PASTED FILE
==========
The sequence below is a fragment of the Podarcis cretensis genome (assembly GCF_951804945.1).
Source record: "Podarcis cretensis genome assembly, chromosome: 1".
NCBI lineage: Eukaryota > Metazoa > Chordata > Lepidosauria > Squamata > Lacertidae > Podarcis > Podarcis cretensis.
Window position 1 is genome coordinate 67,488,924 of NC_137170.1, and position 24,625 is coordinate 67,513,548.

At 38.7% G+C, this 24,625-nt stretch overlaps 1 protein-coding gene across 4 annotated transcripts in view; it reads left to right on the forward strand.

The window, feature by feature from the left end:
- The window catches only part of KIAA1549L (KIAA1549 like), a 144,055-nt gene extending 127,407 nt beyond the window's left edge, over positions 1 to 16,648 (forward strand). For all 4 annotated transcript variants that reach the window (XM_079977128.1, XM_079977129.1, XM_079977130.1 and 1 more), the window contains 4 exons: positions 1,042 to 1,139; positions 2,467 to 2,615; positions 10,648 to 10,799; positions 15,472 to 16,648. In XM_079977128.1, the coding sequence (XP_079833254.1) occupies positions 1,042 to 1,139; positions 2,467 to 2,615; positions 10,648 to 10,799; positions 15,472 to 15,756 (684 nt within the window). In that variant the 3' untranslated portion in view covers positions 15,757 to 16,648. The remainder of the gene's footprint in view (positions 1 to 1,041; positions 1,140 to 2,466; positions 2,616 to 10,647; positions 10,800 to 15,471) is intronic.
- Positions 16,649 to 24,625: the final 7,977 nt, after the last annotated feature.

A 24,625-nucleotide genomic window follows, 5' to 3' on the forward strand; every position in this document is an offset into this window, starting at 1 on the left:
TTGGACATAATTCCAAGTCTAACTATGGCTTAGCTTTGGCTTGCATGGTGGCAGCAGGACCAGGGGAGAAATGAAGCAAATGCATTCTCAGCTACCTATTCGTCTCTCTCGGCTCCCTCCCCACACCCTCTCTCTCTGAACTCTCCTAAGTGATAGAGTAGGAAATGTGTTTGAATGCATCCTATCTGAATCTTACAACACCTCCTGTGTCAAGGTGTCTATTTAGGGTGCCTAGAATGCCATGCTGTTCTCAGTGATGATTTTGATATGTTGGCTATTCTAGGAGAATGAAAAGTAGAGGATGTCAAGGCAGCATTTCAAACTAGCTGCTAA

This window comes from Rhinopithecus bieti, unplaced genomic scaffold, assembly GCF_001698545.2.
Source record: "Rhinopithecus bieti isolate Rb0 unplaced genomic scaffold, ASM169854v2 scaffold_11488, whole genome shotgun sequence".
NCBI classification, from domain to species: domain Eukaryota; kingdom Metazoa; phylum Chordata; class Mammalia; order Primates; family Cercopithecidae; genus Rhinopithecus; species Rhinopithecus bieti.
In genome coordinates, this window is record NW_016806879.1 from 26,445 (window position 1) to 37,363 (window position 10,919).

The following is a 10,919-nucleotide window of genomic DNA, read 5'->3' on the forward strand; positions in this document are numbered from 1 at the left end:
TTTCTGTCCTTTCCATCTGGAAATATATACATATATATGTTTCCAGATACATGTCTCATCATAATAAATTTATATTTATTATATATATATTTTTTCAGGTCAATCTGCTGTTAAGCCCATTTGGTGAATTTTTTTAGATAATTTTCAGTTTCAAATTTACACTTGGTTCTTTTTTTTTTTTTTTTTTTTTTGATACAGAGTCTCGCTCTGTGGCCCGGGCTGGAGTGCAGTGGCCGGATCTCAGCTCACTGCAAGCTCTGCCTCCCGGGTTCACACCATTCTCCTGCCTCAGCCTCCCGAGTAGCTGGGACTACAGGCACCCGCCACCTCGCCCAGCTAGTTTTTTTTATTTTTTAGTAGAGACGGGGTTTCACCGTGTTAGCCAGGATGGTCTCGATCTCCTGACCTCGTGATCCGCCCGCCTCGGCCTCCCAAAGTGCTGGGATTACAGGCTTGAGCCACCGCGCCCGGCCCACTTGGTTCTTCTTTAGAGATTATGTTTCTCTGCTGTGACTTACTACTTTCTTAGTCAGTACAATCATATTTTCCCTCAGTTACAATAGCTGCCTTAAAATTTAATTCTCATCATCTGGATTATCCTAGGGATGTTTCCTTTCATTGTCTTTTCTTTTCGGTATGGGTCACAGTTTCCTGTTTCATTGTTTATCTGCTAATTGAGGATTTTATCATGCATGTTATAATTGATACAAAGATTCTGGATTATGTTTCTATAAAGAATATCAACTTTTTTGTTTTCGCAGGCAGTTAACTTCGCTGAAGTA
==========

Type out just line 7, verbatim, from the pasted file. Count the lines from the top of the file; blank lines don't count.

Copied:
- The window catches only part of KIAA1549L (KIAA1549 like), a 144,055-nt gene extending 127,407 nt beyond the window's left edge, over positions 1 to 16,648 (forward strand). For all 4 annotated transcript variants that reach the window (XM_079977128.1, XM_079977129.1, XM_079977130.1 and 1 more), the window contains 4 exons: positions 1,042 to 1,139; positions 2,467 to 2,615; positions 10,648 to 10,799; positions 15,472 to 16,648. In XM_079977128.1, the coding sequence (XP_079833254.1) occupies positions 1,042 to 1,139; positions 2,467 to 2,615; positions 10,648 to 10,799; positions 15,472 to 15,756 (684 nt within the window). In that variant the 3' untranslated portion in view covers positions 15,757 to 16,648. The remainder of the gene's footprint in view (positions 1 to 1,041; positions 1,140 to 2,466; positions 2,616 to 10,647; positions 10,800 to 15,471) is intronic.